When silver hit its high in late April the SSSR had actually trended down to 1.65x, a 26% drop from its high. Silver was well outperforming the stocks, and this really had folks scratching their heads since the metal was going nuts and the stock markets were strong (the S&P 500 hit its year-to-date high the day after silvers). It was seemingly the perfect environment for silver stocks to gain fanfare and leverage the metal to the high side.
Silver stocks were rising, and the gains were still great, but they ran at a slower clip than the metal. This SSSR weakness really showed that stock investors didn’t believe in these high silver prices. And as contrarians expected, the metal fell sharply on the back side of its parabola.
Silver eventually found its interim base around $33, and has since launched higher with gold in what has turned out to be a strange summer precious-metals rally. So what have silver stocks done in this latest surge higher that has silver back up over $40? Well according to the sinking SSSR, they continue to lag. This time they’ve faced big headwinds amidst a sharp stock-market correction.
So what have silver stocks done for us lately? Unfortunately, not enough! At $40+ silver these stocks should be tearing it up. But for whatever reason, whether a lack of confidence that these levels can hold, the stock-market correction, or an adherence to historic ratio levels, silver stocks have not given investors the leverage they deserve and need recently.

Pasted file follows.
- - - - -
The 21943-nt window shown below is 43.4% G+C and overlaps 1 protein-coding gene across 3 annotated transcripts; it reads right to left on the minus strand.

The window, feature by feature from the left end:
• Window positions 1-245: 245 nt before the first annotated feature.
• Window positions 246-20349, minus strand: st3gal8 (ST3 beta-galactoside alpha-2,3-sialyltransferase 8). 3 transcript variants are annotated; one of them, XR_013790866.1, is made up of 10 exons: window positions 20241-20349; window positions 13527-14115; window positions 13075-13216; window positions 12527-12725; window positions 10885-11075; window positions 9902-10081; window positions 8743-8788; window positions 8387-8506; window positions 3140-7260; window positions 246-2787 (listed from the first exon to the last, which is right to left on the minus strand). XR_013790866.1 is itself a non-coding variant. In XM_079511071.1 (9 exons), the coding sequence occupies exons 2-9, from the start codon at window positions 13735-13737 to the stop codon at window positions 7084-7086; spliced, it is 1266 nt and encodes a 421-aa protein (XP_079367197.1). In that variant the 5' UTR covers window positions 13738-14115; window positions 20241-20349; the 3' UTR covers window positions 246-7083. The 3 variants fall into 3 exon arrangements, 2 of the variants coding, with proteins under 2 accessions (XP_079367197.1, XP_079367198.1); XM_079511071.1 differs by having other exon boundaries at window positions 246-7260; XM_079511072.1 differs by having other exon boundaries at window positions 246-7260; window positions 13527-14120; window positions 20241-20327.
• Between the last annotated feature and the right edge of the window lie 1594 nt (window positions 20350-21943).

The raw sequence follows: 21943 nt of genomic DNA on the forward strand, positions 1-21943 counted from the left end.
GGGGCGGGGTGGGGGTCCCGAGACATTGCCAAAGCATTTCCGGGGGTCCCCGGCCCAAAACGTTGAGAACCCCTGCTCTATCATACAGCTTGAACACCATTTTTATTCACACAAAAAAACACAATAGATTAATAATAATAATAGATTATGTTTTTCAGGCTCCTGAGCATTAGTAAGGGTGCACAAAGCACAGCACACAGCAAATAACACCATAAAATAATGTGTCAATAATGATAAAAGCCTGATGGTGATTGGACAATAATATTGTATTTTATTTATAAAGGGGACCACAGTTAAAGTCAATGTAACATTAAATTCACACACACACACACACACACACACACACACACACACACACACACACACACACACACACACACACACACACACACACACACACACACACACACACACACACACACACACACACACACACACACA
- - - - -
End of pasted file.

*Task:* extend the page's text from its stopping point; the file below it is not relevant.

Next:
Amazingly some folks have trouble understanding why we need leverage considering the still-great gains in silver stocks. And indeed this sector has been among the best-performing of recent. In reality though it is easy to understand this leverage requirement when you take into account the inherent risks involved in owning these companies. Just to name a few, mining companies are subject to geopolitical, geological, operational, and financial risks. Silver has none of these.
In order to give investors incentive to own these stocks there must be the allure of positive leverage. With higher risks investors usually demand higher rewards. Besides, if the gains aren’t outsized then there is no reason to own stocks when you can get the same or better returns owning the much-less-risky physical metal.
And speaking of risk, this high-risk unbalanced-reward trend is very risky for the silver-mining industry. These companies heavily rely on retail investors to buy shares of their stocks and thus fund development and expansion. If conditions like what we are seeing lately in the SSSR persist, and investors do lose interest, this could be very dangerous for today’s and tomorrow’s silver companies.